In the romantic thriller L'Appartement, Vincent Cassel's character Max describes the girl he has fallen for to a friend. "She's dark, very dark ... something special about her. I don't know, a sort of sadness, a tragic aspect ... " Actress Monica Bellucci plays the object of Cassel's affections and I can't think of a more perfect way to describe her. Her stunning visage is widely admired (she was once exclusively a fashion model), but the Italian actress shouldn't be desired solely for her sex appeal. She's also a talented performer.
Belluci's had a strange career. She's more recognized in Europe, where she's been nominated for awards for her work in films like L'Appartment and the romantic drama Malèna. American audiences mostly know her from her performances in movies like The Matrix Reloadedand Shoot Em Up, primarily because Hollywood seems intent on only allowing her to play the femme fatale or sexy love interest based on her appearance -- despite career achievements like winning the 2009 Women's World Award. Bellucci did team up with director Gaspar Noé and her husband Vincent Cassel in 2002's Irréversible for a role that showed real depth in terms of character and stands out for portraying the actress in a slightly different light than her previous work. em>
Irréversible is the kind of film many will find unwatchable. Its stark depiction of violence coupled with a shocking (and seemingly never-ending) rape scene makes it a very difficult movie to sit through. Director Noé has gone to great lengths to ensure that it's not merely an exploitation film, and he's successful, but that doesn't make viewing his story of the fate that befalls a young couple in love any easier to stomach. The film's main artistic concept, that it tells the story in reverse à la Christopher Nolan's Memento, isn't a mere gimmick. It does genuinely add something to the experience, giving it a power that it wouldn't have had if told in a more traditional format. Irréversible has a thesis statement -- time destroys everything -- and by structuring the film so that it starts at the end and works back to the beginning not only serves as proof of that idea, but also makes the ugly things that take place onscreen resonate that much more with the viewer.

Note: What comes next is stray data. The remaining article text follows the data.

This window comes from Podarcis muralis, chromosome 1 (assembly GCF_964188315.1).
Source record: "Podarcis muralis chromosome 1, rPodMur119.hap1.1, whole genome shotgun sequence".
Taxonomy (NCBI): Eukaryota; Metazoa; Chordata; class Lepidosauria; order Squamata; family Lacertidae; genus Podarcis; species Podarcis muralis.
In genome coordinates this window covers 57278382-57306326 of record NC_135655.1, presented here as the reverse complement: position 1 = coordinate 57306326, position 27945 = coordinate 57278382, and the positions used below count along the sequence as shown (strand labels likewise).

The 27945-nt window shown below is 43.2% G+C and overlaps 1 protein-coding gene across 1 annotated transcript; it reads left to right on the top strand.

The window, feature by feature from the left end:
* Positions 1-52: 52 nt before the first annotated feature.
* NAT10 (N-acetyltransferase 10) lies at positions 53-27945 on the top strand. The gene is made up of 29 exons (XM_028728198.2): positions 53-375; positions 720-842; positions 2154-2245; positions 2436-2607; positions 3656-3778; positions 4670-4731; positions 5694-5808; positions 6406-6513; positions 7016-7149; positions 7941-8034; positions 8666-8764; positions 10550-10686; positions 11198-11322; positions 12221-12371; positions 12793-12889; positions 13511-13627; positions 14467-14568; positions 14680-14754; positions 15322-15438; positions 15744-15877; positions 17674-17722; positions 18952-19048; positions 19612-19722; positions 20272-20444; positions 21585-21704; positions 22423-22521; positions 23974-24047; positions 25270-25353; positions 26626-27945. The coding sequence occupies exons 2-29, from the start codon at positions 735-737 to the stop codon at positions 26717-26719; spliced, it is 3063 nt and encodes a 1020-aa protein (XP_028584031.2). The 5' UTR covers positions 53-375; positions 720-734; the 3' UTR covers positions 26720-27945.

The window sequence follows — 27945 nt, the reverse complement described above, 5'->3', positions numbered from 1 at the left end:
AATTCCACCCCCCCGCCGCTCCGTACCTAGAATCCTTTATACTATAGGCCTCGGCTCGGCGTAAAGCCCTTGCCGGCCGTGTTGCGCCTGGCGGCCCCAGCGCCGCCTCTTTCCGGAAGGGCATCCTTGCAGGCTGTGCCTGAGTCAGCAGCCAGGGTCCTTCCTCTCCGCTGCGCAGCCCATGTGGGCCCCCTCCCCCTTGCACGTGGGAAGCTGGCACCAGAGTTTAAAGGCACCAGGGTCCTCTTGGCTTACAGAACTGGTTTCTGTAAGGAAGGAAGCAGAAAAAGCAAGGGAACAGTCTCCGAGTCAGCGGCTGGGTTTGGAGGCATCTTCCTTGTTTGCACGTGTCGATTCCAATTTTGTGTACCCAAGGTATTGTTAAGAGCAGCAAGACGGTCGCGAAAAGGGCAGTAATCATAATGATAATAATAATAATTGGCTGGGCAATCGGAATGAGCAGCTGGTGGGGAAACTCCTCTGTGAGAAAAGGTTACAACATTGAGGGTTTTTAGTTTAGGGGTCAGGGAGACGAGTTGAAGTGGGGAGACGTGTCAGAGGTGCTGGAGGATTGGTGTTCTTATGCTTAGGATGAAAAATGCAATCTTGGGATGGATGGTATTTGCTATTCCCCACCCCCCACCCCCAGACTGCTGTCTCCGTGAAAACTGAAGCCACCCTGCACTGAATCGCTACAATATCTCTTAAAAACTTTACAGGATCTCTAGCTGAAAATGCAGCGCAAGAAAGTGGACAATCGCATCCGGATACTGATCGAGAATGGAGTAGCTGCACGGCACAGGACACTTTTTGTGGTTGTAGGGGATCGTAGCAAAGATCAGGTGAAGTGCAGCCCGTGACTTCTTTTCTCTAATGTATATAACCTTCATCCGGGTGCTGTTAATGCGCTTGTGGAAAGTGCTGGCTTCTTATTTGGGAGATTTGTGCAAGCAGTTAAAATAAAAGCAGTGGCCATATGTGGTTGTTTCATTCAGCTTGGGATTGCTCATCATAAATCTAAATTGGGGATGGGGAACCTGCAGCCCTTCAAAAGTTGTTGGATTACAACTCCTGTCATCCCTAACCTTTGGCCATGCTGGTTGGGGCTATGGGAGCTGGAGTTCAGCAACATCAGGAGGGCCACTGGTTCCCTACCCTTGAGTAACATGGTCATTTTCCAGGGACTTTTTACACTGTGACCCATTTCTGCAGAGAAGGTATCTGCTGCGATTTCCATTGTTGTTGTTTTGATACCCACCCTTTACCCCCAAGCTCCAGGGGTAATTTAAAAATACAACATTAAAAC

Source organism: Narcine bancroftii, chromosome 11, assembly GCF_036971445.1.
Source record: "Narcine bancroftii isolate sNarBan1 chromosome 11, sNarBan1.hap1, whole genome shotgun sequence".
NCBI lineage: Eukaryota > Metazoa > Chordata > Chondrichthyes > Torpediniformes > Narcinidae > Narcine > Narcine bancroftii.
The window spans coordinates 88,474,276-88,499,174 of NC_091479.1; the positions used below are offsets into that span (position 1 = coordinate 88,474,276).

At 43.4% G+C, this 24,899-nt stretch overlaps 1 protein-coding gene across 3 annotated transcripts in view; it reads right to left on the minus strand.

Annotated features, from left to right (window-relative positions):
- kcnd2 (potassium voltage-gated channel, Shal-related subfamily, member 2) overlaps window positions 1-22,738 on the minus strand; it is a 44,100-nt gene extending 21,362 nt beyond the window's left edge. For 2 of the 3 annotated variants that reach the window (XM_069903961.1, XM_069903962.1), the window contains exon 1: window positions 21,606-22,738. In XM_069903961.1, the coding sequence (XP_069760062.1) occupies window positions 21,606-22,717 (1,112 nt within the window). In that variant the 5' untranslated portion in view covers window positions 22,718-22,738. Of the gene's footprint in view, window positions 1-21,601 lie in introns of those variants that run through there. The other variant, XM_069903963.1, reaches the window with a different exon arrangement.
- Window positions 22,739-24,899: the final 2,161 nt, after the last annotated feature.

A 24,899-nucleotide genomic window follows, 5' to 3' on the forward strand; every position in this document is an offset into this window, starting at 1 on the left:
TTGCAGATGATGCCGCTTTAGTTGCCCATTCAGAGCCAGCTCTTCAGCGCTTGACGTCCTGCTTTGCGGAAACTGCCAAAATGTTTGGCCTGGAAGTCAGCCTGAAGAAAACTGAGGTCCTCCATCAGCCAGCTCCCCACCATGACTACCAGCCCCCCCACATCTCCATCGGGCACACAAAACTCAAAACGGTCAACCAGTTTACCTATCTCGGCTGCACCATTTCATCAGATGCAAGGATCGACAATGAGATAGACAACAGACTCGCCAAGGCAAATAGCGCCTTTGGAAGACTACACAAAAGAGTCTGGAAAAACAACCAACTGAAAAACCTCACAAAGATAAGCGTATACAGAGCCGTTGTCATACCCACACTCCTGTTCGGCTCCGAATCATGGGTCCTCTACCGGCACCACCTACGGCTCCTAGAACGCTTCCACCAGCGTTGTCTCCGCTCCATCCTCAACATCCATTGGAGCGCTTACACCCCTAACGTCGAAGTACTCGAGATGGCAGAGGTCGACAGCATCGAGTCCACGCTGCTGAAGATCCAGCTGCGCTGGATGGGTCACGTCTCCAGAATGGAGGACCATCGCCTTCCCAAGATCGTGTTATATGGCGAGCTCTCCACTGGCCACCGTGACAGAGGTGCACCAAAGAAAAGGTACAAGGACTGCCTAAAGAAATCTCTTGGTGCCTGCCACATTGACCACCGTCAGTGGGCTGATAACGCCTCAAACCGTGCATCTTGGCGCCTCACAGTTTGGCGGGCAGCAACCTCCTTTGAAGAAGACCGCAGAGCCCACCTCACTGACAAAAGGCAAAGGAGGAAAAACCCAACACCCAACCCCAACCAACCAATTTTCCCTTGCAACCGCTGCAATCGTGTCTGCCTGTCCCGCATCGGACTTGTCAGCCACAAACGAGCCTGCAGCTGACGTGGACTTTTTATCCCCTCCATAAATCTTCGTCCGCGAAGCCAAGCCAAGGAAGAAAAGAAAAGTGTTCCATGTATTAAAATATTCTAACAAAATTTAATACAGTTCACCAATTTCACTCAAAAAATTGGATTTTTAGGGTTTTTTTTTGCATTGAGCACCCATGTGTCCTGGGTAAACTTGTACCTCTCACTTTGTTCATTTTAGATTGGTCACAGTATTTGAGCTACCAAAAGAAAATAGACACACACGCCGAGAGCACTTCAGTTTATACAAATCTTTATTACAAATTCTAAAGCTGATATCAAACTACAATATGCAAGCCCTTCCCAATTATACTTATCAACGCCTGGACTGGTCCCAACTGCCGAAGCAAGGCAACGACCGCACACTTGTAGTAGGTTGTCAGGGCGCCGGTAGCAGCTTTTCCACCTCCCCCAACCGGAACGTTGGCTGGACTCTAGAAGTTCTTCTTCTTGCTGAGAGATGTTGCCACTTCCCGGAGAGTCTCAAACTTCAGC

While there's no denying that Noé's stylistic decisions play a vital role in making Irréversible transcend its rape-revenge film roots, the movie also benefits from the performances of the three lead actors: Vincent Cassel, Albert Dupontel, and Monica Bellucci. Of the three performances, Bellucci's is the most important. The actress winds up with less screen time than her two male counterparts, but her scenes in Noé's film are unforgettable. Bellucci's Alex is the engine that drives the narrative, the catalyst for every beautiful and horrible moment in the entirety of Irréversible. That she exudes sexuality so effortlessly would have been enough for many filmmakers, but Bellucci's performance in this title can't be reduced to her being just another pretty face for Noé to inflict his atrocities upon. Instead, the actress complements her physical beauty with genuine depth. Alex has moments where she's idealized in an almost angelic way, but they're repeatedly countered by sequences showing her to be a real flesh-and-blood woman. It's a challenging balancing act to pull off, but she's clearly up to it.